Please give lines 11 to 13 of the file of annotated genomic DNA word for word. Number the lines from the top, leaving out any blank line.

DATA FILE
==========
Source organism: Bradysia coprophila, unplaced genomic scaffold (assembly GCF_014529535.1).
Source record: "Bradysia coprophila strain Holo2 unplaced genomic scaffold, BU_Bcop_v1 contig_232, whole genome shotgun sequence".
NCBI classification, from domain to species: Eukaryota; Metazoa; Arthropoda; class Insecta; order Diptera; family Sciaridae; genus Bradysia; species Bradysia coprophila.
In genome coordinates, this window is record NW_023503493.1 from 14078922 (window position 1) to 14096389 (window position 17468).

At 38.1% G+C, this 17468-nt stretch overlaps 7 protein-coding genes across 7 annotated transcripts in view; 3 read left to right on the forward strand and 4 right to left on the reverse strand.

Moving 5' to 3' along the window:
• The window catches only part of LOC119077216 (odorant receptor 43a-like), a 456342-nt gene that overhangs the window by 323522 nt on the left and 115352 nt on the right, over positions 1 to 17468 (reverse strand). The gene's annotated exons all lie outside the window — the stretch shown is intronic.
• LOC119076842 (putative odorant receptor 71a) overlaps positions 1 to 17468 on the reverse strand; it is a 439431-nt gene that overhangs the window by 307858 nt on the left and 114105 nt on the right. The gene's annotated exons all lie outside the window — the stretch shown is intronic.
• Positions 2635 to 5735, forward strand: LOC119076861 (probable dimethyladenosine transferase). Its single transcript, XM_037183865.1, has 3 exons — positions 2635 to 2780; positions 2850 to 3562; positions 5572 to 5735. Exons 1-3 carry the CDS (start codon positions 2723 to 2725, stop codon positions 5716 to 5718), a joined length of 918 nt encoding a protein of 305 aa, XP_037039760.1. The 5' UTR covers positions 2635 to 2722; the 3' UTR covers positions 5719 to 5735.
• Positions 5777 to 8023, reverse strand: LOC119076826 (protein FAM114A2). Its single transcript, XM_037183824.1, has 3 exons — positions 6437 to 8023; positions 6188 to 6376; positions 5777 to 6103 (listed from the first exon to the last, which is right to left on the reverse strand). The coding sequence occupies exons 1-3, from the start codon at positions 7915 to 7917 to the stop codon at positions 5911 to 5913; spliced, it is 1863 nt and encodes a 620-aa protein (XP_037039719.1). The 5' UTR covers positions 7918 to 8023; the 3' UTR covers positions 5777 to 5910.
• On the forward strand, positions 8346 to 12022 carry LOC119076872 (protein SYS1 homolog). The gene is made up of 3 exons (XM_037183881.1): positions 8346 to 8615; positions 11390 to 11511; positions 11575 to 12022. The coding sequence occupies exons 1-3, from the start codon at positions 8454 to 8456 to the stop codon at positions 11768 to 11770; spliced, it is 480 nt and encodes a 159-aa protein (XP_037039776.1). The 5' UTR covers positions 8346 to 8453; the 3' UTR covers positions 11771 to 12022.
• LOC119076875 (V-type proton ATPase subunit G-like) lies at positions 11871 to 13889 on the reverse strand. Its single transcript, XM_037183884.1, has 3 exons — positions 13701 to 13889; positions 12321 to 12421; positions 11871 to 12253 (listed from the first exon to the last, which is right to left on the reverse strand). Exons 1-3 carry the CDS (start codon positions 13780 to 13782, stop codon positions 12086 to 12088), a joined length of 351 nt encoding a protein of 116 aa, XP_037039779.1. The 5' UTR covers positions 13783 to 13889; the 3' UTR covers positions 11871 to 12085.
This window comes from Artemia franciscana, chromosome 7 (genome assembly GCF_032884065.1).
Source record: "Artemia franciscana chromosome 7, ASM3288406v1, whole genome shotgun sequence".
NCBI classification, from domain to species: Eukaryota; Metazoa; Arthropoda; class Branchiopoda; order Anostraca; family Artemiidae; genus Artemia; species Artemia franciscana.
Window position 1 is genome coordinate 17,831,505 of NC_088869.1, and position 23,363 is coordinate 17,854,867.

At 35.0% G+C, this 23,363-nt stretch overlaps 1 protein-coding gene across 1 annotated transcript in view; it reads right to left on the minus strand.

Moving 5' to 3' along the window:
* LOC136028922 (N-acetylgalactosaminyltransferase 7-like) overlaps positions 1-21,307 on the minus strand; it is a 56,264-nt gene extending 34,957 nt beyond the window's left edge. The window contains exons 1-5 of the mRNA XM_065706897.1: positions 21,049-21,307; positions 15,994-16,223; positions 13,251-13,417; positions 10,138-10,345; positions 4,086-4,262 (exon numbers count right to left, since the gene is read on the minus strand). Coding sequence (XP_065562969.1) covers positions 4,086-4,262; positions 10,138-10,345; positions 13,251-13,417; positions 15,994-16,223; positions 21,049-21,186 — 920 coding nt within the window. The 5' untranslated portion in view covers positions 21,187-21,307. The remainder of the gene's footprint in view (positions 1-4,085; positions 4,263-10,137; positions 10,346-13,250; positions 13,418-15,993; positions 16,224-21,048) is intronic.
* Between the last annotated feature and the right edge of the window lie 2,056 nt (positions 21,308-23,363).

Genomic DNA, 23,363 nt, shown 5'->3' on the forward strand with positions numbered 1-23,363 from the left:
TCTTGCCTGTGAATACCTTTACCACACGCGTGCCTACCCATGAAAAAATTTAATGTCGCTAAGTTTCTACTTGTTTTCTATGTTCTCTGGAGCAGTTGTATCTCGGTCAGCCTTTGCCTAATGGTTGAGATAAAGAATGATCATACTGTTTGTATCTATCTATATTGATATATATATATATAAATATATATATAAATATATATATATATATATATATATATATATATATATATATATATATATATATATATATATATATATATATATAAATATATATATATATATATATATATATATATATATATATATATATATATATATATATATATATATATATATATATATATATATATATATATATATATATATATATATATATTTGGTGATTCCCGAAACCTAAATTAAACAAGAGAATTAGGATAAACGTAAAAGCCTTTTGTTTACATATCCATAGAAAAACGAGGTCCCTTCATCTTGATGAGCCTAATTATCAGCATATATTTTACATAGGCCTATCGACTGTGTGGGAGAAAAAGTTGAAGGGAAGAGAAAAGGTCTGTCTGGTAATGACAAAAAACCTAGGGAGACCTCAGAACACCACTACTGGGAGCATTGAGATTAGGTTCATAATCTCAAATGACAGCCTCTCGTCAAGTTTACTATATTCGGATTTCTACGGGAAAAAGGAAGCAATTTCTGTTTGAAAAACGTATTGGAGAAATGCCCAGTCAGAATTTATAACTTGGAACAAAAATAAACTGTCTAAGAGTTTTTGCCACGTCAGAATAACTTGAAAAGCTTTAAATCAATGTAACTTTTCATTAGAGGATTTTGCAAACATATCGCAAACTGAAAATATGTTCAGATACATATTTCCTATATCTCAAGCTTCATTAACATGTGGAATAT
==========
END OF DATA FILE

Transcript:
• On the forward strand, positions 8346 to 12022 carry LOC119076872 (protein SYS1 homolog). The gene is made up of 3 exons (XM_037183881.1): positions 8346 to 8615; positions 11390 to 11511; positions 11575 to 12022. The coding sequence occupies exons 1-3, from the start codon at positions 8454 to 8456 to the stop codon at positions 11768 to 11770; spliced, it is 480 nt and encodes a 159-aa protein (XP_037039776.1). The 5' UTR covers positions 8346 to 8453; the 3' UTR covers positions 11771 to 12022.
• LOC119076875 (V-type proton ATPase subunit G-like) lies at positions 11871 to 13889 on the reverse strand. Its single transcript, XM_037183884.1, has 3 exons — positions 13701 to 13889; positions 12321 to 12421; positions 11871 to 12253 (listed from the first exon to the last, which is right to left on the reverse strand). Exons 1-3 carry the CDS (start codon positions 13780 to 13782, stop codon positions 12086 to 12088), a joined length of 351 nt encoding a protein of 116 aa, XP_037039779.1. The 5' UTR covers positions 13783 to 13889; the 3' UTR covers positions 11871 to 12085.
This window comes from Artemia franciscana, chromosome 7 (genome assembly GCF_032884065.1).